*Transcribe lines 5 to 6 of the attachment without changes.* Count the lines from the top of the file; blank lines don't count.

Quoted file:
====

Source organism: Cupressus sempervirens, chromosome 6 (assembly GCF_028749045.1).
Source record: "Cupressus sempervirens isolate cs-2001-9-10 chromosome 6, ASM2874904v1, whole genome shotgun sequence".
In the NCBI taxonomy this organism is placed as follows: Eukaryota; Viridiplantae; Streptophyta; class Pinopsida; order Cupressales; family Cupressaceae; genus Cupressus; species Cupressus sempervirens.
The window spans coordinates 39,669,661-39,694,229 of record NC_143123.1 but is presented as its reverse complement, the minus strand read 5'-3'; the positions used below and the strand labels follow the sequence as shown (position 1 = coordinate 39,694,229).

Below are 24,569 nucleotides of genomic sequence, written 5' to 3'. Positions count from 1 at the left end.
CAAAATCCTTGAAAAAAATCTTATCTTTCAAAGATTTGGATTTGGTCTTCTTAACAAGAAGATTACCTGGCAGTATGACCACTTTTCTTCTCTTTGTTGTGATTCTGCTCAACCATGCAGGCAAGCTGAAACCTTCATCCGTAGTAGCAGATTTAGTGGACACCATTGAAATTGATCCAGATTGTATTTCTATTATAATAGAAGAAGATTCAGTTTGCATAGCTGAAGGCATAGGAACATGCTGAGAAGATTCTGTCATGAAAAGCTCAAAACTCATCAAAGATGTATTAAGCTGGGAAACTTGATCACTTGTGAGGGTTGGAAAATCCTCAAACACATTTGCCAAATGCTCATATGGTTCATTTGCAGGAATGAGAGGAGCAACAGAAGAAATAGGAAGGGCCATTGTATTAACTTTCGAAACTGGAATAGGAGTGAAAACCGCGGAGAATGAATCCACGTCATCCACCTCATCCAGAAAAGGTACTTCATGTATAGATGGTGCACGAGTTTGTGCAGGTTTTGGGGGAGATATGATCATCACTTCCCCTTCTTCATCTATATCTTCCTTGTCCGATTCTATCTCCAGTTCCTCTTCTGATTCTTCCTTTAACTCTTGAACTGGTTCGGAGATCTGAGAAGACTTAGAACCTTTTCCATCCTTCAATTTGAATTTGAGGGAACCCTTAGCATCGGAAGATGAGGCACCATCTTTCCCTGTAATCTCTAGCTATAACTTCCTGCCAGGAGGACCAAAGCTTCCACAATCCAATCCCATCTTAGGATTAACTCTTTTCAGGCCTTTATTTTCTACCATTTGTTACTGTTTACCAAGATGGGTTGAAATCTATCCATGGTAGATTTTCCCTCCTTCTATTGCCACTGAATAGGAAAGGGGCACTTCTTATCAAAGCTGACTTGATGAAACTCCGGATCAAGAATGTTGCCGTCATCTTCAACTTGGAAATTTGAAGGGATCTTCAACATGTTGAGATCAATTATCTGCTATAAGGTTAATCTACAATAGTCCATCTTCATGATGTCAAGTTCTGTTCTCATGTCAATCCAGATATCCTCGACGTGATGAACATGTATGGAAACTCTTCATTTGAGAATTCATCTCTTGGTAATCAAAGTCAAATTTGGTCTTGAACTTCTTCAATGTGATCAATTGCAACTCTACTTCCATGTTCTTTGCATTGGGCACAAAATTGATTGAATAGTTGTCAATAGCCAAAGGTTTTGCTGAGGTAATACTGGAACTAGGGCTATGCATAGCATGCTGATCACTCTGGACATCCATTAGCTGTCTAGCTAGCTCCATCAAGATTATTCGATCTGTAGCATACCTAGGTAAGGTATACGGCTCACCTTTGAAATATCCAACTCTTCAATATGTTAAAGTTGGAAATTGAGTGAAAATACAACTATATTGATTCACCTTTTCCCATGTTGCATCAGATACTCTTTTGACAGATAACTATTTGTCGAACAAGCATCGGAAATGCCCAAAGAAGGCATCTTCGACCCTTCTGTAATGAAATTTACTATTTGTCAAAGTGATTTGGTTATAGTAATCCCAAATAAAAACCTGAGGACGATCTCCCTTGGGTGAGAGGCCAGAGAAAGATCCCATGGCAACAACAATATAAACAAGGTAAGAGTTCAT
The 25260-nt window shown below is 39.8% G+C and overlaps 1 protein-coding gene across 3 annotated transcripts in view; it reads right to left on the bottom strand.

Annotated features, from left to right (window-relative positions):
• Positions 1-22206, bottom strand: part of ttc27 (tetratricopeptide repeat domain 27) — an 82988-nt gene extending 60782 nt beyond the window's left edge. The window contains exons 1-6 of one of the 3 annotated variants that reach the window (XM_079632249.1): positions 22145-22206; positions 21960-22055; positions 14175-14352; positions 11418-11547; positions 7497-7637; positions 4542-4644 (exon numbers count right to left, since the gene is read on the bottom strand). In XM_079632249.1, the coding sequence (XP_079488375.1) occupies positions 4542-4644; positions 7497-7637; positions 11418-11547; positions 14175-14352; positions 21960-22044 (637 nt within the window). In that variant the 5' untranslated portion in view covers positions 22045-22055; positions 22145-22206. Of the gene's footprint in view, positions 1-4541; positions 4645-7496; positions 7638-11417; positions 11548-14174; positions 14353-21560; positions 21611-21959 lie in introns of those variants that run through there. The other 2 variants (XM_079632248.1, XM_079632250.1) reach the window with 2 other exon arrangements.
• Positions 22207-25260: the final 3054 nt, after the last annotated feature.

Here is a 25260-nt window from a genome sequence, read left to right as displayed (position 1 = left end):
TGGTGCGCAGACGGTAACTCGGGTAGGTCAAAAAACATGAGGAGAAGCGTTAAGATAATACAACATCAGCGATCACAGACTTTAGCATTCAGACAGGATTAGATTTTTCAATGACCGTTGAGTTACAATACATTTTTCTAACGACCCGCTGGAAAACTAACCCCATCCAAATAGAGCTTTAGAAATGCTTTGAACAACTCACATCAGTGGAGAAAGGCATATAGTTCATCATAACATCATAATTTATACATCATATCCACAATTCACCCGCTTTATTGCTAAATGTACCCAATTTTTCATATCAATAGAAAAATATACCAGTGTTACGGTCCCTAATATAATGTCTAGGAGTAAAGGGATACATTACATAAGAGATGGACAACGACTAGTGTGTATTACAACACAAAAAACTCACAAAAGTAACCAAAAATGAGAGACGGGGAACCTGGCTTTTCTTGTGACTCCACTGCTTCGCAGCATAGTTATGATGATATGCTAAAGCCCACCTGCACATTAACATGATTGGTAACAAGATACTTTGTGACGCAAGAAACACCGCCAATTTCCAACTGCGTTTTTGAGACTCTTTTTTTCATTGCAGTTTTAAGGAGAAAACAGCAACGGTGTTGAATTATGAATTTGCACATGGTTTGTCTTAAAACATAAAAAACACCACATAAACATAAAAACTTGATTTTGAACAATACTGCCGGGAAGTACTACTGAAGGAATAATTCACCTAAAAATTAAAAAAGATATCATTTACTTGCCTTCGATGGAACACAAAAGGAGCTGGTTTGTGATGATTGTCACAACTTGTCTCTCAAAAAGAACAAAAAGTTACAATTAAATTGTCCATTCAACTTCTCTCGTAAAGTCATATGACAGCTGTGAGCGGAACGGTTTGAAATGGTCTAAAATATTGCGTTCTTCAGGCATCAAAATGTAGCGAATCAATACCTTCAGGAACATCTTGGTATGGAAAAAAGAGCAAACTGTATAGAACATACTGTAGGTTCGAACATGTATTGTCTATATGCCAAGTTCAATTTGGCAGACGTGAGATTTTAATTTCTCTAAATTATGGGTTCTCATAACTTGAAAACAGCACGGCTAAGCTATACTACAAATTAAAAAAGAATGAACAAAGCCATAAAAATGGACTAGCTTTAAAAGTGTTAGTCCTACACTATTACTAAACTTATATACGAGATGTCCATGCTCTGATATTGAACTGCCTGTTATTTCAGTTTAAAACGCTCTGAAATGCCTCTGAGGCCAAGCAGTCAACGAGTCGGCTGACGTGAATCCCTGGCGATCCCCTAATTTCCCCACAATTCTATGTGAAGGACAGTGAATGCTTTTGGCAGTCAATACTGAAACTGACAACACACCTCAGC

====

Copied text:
Below are 24,569 nucleotides of genomic sequence, written 5' to 3'. Positions count from 1 at the left end.
CAAAATCCTTGAAAAAAATCTTATCTTTCAAAGATTTGGATTTGGTCTTCTTAACAAGAAGATTACCTGGCAGTATGACCACTTTTCTTCTCTTTGTTGTGATTCTGCTCAACCATGCAGGCAAGCTGAAACCTTCATCCGTAGTAGCAGATTTAGTGGACACCATTGAAATTGATCCAGATTGTATTTCTATTATAATAGAAGAAGATTCAGTTTGCATAGCTGAAGGCATAGGAACATGCTGAGAAGATTCTGTCATGAAAAGCTCAAAACTCATCAAAGATGTATTAAGCTGGGAAACTTGATCACTTGTGAGGGTTGGAAAATCCTCAAACACATTTGCCAAATGCTCATATGGTTCATTTGCAGGAATGAGAGGAGCAACAGAAGAAATAGGAAGGGCCATTGTATTAACTTTCGAAACTGGAATAGGAGTGAAAACCGCGGAGAATGAATCCACGTCATCCACCTCATCCAGAAAAGGTACTTCATGTATAGATGGTGCACGAGTTTGTGCAGGTTTTGGGGGAGATATGATCATCACTTCCCCTTCTTCATCTATATCTTCCTTGTCCGATTCTATCTCCAGTTCCTCTTCTGATTCTTCCTTTAACTCTTGAACTGGTTCGGAGATCTGAGAAGACTTAGAACCTTTTCCATCCTTCAATTTGAATTTGAGGGAACCCTTAGCATCGGAAGATGAGGCACCATCTTTCCCTGTAATCTCTAGCTATAACTTCCTGCCAGGAGGACCAAAGCTTCCACAATCCAATCCCATCTTAGGATTAACTCTTTTCAGGCCTTTATTTTCTACCATTTGTTACTGTTTACCAAGATGGGTTGAAATCTATCCATGGTAGATTTTCCCTCCTTCTATTGCCACTGAATAGGAAAGGGGCACTTCTTATCAAAGCTGACTTGATGAAACTCCGGATCAAGAATGTTGCCGTCATCTTCAACTTGGAAATTTGAAGGGATCTTCAACATGTTGAGATCAATTATCTGCTATAAGGTTAATCTACAATAGTCCATCTTCATGATGTCAAGTTCTGTTCTCATGTCAATCCAGATATCCTCGACGTGATGAACATGTATGGAAACTCTTCATTTGAGAATTCATCTCTTGGTAATCAAAGTCAAATTTGGTCTTGAACTTCTTCAATGTGATCAATTGCAACTCTACTTCCATGTTCTTTGCATTGGGCACAAAATTGATTGAATAGTTGTCAATAGCCAAAGGTTTTGCTGAGGTAATACTGGAACTAGGGCTATGCATAGCATGCTGATCACTCTGGACATCCATTAGCTGTCTAGCTAGCTCCATCAAGATTATTCGATCTGTAGCATACCTAGGTAAGGTATACGGCTCACCTTTGAAATATCCAACTCTTCAATATGTTAAAGTTGGAAATTGAGTGAAAATACAACTATATTGATTCACCTTTTCCCATGTTGCATCAGATACTCTTTTGACAGATAACTATTTGTCGAACAAGCATCGGAAATGCCCAAAGAAGGCATCTTCGACCCTTCTGTAATGAAATTTACTATTTGTCAAAGTGATTTGGTTATAGTAATCCCAAATAAAAACCTGAGGACGATCTCCCTTGGGTGAGAGGCCAGAGAAAGATCCCATGGCAACAACAATATAAACAAGGTAAGAGTTCAT